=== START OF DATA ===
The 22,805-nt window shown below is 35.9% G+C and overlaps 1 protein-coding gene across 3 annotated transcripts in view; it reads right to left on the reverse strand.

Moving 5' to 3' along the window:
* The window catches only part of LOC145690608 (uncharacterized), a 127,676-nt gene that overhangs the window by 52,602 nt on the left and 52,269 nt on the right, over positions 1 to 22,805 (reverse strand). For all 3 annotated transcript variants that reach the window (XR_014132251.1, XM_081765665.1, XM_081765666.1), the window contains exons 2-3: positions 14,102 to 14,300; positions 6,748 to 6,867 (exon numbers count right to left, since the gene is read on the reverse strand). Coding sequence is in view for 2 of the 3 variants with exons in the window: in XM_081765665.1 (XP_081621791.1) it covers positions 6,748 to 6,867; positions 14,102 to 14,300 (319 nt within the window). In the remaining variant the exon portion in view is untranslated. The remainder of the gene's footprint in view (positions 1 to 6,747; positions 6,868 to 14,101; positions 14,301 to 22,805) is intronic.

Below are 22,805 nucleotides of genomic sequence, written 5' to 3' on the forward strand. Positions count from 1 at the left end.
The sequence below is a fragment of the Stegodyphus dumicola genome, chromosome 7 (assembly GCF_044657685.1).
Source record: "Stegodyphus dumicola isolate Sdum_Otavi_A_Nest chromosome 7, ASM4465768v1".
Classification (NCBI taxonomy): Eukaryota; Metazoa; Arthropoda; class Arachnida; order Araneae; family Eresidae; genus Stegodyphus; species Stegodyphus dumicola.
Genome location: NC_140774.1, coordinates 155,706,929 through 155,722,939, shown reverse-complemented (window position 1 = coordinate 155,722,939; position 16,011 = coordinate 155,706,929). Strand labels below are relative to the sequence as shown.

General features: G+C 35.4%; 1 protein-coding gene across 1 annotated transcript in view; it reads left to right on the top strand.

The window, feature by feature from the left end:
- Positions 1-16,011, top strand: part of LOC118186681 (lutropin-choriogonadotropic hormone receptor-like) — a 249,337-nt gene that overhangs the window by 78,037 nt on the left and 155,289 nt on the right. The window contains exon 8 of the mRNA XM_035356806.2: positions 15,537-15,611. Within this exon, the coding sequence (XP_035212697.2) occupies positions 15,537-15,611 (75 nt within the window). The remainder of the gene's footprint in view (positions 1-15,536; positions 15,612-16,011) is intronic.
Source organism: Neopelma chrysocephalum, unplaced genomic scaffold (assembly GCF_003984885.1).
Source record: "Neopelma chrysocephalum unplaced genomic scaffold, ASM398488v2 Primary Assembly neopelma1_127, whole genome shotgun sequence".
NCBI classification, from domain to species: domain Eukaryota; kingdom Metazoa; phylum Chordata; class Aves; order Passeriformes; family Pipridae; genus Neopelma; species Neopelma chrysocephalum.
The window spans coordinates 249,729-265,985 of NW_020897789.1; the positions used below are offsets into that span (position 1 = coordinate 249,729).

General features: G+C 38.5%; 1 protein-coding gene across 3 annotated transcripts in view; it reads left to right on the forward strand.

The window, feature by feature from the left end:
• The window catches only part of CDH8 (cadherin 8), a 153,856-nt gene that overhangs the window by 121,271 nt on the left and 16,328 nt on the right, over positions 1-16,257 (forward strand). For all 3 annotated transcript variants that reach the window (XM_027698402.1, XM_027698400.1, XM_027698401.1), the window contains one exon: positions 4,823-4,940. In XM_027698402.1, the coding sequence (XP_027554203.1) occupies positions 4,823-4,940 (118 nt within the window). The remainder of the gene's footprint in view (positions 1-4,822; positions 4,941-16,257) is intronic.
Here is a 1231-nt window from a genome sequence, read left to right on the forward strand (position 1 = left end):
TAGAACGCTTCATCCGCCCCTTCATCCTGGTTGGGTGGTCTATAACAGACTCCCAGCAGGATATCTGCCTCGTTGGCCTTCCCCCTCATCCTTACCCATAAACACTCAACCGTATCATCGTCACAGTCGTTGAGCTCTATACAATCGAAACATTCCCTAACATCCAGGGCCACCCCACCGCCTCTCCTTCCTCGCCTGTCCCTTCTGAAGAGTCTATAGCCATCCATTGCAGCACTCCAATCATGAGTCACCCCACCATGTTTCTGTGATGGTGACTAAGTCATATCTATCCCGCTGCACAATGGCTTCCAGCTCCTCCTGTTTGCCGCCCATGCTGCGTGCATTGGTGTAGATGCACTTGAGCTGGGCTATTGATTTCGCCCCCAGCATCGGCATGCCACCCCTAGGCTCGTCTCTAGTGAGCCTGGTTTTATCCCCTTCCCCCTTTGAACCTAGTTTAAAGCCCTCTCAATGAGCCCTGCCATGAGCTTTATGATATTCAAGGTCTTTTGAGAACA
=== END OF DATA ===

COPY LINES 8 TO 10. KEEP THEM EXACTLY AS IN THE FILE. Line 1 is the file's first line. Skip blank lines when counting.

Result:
Genome location: NC_140774.1, coordinates 155,706,929 through 155,722,939, shown reverse-complemented (window position 1 = coordinate 155,722,939; position 16,011 = coordinate 155,706,929). Strand labels below are relative to the sequence as shown.

General features: G+C 35.4%; 1 protein-coding gene across 1 annotated transcript in view; it reads left to right on the top strand.

The window, feature by feature from the left end: